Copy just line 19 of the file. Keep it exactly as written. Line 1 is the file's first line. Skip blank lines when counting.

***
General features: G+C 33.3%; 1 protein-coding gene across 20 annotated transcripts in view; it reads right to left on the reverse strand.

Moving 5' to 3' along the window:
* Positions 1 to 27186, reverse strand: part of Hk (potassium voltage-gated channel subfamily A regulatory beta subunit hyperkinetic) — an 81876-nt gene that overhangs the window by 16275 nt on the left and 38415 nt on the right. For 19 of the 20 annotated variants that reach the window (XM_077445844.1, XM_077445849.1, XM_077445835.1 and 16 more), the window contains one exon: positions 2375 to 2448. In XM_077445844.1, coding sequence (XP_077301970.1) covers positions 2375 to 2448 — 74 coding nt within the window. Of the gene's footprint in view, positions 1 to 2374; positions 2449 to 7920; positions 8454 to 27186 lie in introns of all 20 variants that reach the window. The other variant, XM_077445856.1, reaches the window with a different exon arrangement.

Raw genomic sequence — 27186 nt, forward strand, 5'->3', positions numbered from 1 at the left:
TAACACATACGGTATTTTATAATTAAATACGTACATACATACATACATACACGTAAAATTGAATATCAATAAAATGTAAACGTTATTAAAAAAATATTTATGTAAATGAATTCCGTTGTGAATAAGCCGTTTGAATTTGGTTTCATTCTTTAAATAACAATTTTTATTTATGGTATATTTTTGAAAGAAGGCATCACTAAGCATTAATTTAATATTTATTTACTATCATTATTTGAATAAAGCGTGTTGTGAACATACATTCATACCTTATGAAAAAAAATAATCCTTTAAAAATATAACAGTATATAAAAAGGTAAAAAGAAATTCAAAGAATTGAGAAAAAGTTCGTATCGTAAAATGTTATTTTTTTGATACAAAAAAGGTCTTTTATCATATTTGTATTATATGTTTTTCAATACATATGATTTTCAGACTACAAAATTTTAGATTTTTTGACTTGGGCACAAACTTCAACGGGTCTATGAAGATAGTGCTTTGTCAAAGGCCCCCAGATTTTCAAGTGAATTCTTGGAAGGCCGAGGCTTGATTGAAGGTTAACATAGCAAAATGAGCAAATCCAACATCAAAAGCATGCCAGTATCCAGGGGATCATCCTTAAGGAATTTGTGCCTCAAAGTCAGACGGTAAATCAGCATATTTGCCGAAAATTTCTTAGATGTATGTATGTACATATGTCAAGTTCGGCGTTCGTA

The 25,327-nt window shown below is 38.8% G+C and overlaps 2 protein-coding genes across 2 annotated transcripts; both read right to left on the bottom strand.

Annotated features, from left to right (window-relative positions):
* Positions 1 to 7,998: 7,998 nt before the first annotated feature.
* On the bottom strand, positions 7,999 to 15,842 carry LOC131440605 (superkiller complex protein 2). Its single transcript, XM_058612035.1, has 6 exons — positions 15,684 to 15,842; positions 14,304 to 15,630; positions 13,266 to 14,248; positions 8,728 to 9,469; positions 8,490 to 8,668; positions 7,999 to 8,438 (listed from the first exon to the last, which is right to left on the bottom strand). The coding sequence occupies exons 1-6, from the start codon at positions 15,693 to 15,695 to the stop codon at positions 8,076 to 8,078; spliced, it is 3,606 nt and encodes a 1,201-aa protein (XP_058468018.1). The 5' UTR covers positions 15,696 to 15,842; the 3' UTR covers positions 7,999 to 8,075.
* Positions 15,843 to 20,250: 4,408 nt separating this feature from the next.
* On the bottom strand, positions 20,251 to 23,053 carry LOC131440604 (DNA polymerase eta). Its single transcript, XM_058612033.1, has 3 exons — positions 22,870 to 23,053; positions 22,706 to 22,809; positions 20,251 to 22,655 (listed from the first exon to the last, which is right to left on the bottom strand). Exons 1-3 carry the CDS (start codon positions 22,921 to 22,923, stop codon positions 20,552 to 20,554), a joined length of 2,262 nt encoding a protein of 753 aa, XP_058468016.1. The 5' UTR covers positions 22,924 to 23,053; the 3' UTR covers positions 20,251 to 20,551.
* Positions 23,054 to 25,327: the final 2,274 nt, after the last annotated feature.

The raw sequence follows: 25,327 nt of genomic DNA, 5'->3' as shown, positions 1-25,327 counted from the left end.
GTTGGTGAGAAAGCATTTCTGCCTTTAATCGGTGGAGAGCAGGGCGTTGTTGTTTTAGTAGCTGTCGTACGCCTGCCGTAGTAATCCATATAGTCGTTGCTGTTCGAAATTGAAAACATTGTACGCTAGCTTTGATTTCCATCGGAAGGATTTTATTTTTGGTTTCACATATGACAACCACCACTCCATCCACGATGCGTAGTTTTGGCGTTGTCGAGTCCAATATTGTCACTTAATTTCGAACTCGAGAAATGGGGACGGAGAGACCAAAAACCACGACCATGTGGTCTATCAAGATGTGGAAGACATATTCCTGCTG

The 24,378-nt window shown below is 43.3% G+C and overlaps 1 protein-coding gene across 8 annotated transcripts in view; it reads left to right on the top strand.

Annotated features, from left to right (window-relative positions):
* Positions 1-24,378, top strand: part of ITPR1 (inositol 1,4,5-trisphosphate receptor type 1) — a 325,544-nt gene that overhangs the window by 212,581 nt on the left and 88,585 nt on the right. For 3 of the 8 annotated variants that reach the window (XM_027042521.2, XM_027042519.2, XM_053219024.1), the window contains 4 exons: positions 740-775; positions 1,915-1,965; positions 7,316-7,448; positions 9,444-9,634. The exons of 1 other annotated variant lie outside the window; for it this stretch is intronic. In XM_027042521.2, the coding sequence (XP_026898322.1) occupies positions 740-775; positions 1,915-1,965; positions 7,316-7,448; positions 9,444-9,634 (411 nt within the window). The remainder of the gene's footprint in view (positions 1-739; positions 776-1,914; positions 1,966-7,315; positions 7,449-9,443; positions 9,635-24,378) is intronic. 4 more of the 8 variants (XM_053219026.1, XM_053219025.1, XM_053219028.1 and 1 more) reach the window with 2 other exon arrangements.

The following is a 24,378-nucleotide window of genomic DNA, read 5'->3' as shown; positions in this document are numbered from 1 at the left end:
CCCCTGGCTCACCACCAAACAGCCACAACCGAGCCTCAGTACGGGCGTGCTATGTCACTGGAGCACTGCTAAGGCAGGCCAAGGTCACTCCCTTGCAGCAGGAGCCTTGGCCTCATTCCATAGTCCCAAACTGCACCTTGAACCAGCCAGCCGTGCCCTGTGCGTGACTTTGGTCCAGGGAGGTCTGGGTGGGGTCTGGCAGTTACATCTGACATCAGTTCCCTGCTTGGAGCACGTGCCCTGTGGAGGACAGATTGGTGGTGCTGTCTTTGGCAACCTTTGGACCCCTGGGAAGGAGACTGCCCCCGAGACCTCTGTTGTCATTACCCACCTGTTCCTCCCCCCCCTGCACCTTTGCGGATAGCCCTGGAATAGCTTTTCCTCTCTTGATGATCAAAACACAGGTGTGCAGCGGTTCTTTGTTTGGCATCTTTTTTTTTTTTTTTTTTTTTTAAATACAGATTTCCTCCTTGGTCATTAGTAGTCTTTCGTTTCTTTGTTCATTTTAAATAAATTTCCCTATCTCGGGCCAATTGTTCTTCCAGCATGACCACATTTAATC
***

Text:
CCCCTGGCTCACCACCAAACAGCCACAACCGAGCCTCAGTACGGGCGTGCTATGTCACTGGAGCACTGCTAAGGCAGGCCAAGGTCACTCCCTTGCAGCAGGAGCCTTGGCCTCATTCCATAGTCCCAAACTGCACCTTGAACCAGCCAGCCGTGCCCTGTGCGTGACTTTGGTCCAGGGAGGTCTGGGTGGGGTCTGGCAGTTACATCTGACATCAGTTCCCTGCTTGGAGCACGTGCCCTGTGGAGGACAGATTGGTGGTGCTGTCTTTGGCAACCTTTGGACCCCTGGGAAGGAGACTGCCCCCGAGACCTCTGTTGTCATTACCCACCTGTTCCTCCCCCCCCTGCACCTTTGCGGATAGCCCTGGAATAGCTTTTCCTCTCTTGATGATCAAAACACAGGTGTGCAGCGGTTCTTTGTTTGGCATCTTTTTTTTTTTTTTTTTTTTTTAAATACAGATTTCCTCCTTGGTCATTAGTAGTCTTTCGTTTCTTTGTTCATTTTAAATAAATTTCCCTATCTCGGGCCAATTGTTCTTCCAGCATGACCACATTTAATC